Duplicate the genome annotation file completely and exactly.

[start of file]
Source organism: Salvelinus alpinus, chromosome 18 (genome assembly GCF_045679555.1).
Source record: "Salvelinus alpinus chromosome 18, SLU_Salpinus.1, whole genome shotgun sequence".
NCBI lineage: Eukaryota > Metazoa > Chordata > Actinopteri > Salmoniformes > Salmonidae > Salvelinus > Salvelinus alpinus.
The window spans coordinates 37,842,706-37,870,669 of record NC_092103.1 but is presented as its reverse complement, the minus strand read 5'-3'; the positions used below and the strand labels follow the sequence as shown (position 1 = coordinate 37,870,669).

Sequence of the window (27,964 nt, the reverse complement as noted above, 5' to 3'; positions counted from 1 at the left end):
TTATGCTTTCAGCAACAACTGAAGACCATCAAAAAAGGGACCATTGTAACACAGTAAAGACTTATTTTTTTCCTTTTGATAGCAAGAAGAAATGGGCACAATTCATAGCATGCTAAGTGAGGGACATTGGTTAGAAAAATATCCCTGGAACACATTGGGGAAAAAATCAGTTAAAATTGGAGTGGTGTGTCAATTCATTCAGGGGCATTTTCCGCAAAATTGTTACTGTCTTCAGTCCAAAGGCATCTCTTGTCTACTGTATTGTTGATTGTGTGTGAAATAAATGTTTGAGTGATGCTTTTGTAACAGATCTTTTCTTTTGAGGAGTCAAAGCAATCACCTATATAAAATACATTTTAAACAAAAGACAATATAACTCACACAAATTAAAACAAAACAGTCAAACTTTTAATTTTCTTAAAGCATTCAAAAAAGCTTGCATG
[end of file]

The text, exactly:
Source organism: Salvelinus alpinus, chromosome 18 (genome assembly GCF_045679555.1).
Source record: "Salvelinus alpinus chromosome 18, SLU_Salpinus.1, whole genome shotgun sequence".
NCBI lineage: Eukaryota > Metazoa > Chordata > Actinopteri > Salmoniformes > Salmonidae > Salvelinus > Salvelinus alpinus.
The window spans coordinates 37,842,706-37,870,669 of record NC_092103.1 but is presented as its reverse complement, the minus strand read 5'-3'; the positions used below and the strand labels follow the sequence as shown (position 1 = coordinate 37,870,669).

Sequence of the window (27,964 nt, the reverse complement as noted above, 5' to 3'; positions counted from 1 at the left end):
TTATGCTTTCAGCAACAACTGAAGACCATCAAAAAAGGGACCATTGTAACACAGTAAAGACTTATTTTTTTCCTTTTGATAGCAAGAAGAAATGGGCACAATTCATAGCATGCTAAGTGAGGGACATTGGTTAGAAAAATATCCCTGGAACACATTGGGGAAAAAATCAGTTAAAATTGGAGTGGTGTGTCAATTCATTCAGGGGCATTTTCCGCAAAATTGTTACTGTCTTCAGTCCAAAGGCATCTCTTGTCTACTGTATTGTTGATTGTGTGTGAAATAAATGTTTGAGTGATGCTTTTGTAACAGATCTTTTCTTTTGAGGAGTCAAAGCAATCACCTATATAAAATACATTTTAAACAAAAGACAATATAACTCACACAAATTAAAACAAAACAGTCAAACTTTTAATTTTCTTAAAGCATTCAAAAAAGCTTGCATG